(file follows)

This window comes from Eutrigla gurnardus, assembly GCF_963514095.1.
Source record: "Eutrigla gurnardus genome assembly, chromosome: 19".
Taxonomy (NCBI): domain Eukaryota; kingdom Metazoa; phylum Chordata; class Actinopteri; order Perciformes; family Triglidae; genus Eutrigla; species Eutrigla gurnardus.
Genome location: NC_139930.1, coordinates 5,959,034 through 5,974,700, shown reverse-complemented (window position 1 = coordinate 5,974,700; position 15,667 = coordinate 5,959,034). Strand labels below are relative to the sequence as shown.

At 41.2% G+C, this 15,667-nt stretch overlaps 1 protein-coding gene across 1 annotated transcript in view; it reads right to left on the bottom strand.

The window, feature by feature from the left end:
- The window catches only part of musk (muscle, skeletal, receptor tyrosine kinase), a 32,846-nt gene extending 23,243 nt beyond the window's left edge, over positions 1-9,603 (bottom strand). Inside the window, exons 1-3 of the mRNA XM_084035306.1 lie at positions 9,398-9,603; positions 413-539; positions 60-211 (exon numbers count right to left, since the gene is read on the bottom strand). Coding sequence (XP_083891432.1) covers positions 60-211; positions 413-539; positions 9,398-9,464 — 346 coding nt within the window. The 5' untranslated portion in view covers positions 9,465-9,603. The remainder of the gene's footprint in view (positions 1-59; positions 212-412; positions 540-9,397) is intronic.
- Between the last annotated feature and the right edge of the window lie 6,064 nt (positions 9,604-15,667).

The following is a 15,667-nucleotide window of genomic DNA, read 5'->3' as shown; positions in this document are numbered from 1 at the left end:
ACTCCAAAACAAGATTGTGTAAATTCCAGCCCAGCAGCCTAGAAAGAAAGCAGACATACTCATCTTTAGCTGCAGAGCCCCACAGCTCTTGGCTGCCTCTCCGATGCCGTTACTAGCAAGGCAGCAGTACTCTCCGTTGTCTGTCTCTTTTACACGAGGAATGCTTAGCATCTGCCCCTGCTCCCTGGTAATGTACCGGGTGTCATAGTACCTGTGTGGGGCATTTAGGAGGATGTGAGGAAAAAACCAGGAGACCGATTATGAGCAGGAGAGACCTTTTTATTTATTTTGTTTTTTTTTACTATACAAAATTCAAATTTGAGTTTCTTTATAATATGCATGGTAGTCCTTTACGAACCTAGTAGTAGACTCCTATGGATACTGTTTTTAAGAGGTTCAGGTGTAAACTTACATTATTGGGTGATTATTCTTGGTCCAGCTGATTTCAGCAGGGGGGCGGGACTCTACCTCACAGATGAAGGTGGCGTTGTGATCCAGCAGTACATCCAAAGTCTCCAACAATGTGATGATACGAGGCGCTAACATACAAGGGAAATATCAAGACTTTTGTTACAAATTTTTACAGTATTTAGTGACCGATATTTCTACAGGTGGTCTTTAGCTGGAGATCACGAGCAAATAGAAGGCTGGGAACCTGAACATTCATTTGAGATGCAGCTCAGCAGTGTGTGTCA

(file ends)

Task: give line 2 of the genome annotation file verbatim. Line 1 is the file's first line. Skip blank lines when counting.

Source record: "Eutrigla gurnardus genome assembly, chromosome: 19".